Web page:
• Mongoose is an Object Data Modeling (ODM) library for MongoDB and Node.js. It manages relationships between data, provides schema validation, and is used to translate between objects in code and the representation of those objects in MongoDB.
  • Mongoose creates a connection between MongoDB and the Express web application framework

Learning Objectives

  • Set up a database on MongoDB Atlas
  • Create your first collection
  • Create, edit, and delete documents in a MongoDB database using the mongo shell
  • Use the mongo shell.


Mongoose in real project

Now let’s see the steps to use mongoose in a real project.

1. Install mongoose with npm

Let’s go to the project folder and initialize our project if you did not do it yet

npm init -y

Mongoose is installed in your project (package.json) like any other dependency — using NPM. To install it, use the following command inside your project folder

$ npm install mongoose --save
2. Connecting to MongoDB

Mongoose requires a connection to a MongoDB database. but first we need to Require mongoose in our file

// Using Node.js require()
const mongoose = require('mongoose');
// Using ES6 imports
import mongoose from 'mongoose';

Then, we should connect mongoose with MongoDB.

//my_database represent your database name and if it's not exist it will be created 
// In our example we will use dogsDB

The url is default until the last slash. Then you should give your database name. dogsDB is the name of the database in this example. Even if you haven’t one yet, it will create a new database.

Try to run your code in command line(ex: node db.js). If you got any deprecation warning, you can pass the recommendation as a parameter to connect function.

3. Handle Deprecation Warnings
mongoose.connect("mongodb://localhost:27017/dogsDB", {useNewUrlParser: true});

Note: If the local connection fails then try using instead of localhost. Sometimes issues may arise when the local hostname has been changed.

All together

let mongoose = require("mongoose");
//Set up default mongoose connection
let mongoDB = "mongodb://localhost/dogsDB";
async function main() {
  await mongoose.connect(mongoDB, {
    useNewUrlParser: true,
    useUnifiedTopology: true,
main().catch((err) => console.log(err));
4. Create Schema
  • Before inserting any document into the database, we should first create a schema which explains the structure of the documents to the system.
  • A schema defines document properties through an object where the key name corresponds to the property name in the collection.

A schema should look like this.

const dogSchema = new mongoose.Schema({
 name: String,
 age: Number,
 breed: String

Now that we have a schema, we can create a collection. This schema will be the blueprint of the documents into that collection. We will use mongoose.model( ) method in order to create the dogs collection.

5. Create Collection
const Dog = mongoose.model("Dog", dogSchema);

There are some points you should note in the above code line:

  • Firstly, we passed 2 parameters into the function.
    • First one declares the name of the collection. Mongoose automatically convert the first parameter to lowercased plural form to set the collection name. So, the colllection name is “dogs” in this case.

    • Second parameter is the schema of the documents that we want to use for our new collection. By passing dogSchema we declare that, every document in dogs collection are type of dogSchema.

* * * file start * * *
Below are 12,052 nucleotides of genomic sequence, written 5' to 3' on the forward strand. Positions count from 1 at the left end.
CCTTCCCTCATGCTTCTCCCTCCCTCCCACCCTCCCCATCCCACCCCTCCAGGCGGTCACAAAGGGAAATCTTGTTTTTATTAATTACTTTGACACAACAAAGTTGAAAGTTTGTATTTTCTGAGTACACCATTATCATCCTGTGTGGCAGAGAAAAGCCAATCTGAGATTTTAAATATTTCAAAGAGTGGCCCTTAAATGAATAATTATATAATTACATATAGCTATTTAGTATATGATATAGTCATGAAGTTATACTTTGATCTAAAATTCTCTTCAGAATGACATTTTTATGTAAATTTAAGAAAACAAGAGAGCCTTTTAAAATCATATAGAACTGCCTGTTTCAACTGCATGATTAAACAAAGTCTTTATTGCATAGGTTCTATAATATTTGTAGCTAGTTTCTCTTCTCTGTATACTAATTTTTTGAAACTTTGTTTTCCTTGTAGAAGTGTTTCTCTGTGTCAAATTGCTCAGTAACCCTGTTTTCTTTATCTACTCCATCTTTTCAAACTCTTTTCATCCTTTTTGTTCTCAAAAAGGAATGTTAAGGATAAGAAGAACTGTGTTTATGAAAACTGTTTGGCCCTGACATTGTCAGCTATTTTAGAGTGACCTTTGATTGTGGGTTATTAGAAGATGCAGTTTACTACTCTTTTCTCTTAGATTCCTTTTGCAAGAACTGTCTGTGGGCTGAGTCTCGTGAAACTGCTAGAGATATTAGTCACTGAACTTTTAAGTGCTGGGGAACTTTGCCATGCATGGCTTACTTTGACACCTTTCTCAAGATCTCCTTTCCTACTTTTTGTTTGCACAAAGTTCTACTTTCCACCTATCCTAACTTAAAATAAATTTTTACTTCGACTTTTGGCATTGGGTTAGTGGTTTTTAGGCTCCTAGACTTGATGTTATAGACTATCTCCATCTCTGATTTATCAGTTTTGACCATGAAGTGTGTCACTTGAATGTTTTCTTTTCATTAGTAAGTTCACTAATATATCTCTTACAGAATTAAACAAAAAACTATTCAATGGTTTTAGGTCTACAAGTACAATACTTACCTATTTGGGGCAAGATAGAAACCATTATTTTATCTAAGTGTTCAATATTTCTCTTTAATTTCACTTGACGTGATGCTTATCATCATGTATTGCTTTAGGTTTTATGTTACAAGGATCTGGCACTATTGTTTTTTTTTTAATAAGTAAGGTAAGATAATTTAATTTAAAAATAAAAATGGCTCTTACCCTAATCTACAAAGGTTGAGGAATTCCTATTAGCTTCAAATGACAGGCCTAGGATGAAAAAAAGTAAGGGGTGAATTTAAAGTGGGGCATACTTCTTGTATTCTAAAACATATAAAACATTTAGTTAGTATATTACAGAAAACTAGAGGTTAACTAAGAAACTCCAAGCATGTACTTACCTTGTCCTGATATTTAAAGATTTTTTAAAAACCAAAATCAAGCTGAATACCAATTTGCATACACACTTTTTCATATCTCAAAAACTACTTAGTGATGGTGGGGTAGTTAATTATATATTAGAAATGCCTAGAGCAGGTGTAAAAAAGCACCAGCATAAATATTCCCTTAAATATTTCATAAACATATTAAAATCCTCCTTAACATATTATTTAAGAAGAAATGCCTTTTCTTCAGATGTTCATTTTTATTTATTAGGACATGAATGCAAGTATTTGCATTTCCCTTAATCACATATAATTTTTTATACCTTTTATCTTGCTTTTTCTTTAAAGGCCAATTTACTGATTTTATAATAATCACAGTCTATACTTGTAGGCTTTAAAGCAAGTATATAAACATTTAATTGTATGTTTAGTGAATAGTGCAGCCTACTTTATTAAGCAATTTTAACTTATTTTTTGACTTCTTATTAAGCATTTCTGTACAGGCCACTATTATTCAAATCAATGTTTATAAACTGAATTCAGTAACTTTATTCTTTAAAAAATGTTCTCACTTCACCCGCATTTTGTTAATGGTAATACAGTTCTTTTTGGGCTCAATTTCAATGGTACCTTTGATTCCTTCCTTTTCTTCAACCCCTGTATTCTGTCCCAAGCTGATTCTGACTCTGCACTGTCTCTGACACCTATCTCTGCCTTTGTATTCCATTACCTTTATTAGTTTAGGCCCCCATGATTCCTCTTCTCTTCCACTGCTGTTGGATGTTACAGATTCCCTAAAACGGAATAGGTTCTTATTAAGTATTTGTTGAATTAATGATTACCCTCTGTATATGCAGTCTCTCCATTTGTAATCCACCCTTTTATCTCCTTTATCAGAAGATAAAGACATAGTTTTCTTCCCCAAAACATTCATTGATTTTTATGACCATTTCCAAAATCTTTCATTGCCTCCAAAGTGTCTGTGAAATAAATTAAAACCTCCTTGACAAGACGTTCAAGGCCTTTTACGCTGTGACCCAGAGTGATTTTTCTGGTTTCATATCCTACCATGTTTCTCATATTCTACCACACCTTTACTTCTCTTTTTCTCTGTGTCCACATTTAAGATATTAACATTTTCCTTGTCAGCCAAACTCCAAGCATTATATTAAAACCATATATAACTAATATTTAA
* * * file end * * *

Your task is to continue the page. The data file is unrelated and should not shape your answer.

Things will get more clear when we create a new document just below.

6. Create a new Document
const dog = new Dog({
 name: "Rex",
 age: 1,
 breed: "Golden Retriever"

Alright, everything is ready. Only thing left is to save the new dog object into the collection and that is the easiest step.

7. Save the Document;

Be careful with this code line. If you call it publicly inside your db.js file, every time you run your file, this line saves another item into the database. It’s a good idea to comment out that line after running it for the first time. You can also use an if statement if you want a permanent solution.

You can always check the situation of the database to decide whether you accomplished these steps successfully. So. let’s do that.

8. Check DB in terminal

#go to the command line
#be sure mongoDB is running
#now we are in mongo shell
>show dbs
#there must be dogsDB in the list
>use dogsDB
# switched to the dogsDB
>show collecitons
# we should see dogs collection here
# now we should see the documents in dogs collection, we have one:
# {name: "Rex", age: 1, breed: "Golden Retriever"}
9.Find in Mongoose
Dog.find({query}, function(err, foundList){});
  • As a first parameter you can filter the documents with query operators.
  • The second parameter is a callback function which gives you the error if there is any, or gives you the list of the results.
  • So, foundList is the result of the find operation. Since this is a find all function, the result will be an array of items that matches the query.
  • If we left the curly brackets({}) blank as it is, it will return all of the documents. Then, you can play with foundList inside your js file.
10.updateOne( ) Method:
Dog.updateOne({_id: 5f9c2d128f5033d1b0e7861c}, {age: 2}, function(err){});
  • First parameter: this is the query, we are passing an exact id to get that document.
  • Second parameter: the field we want to update, in this case we are updating age of the dog from 1 to 2.
  • Third parameter: this is an error catcher callback function, you can console log the error if you wish.
11.deleteOne( ) Method:
Dog.deleteOne({name: "Rex"}, function(err){});
  • First parameter: this is the query, we are selecting the document we want to delete
  • Second parameter: the default callback function like above.

Note: use **deleteMany( )** in the same way to delete more than one document.


Additional resources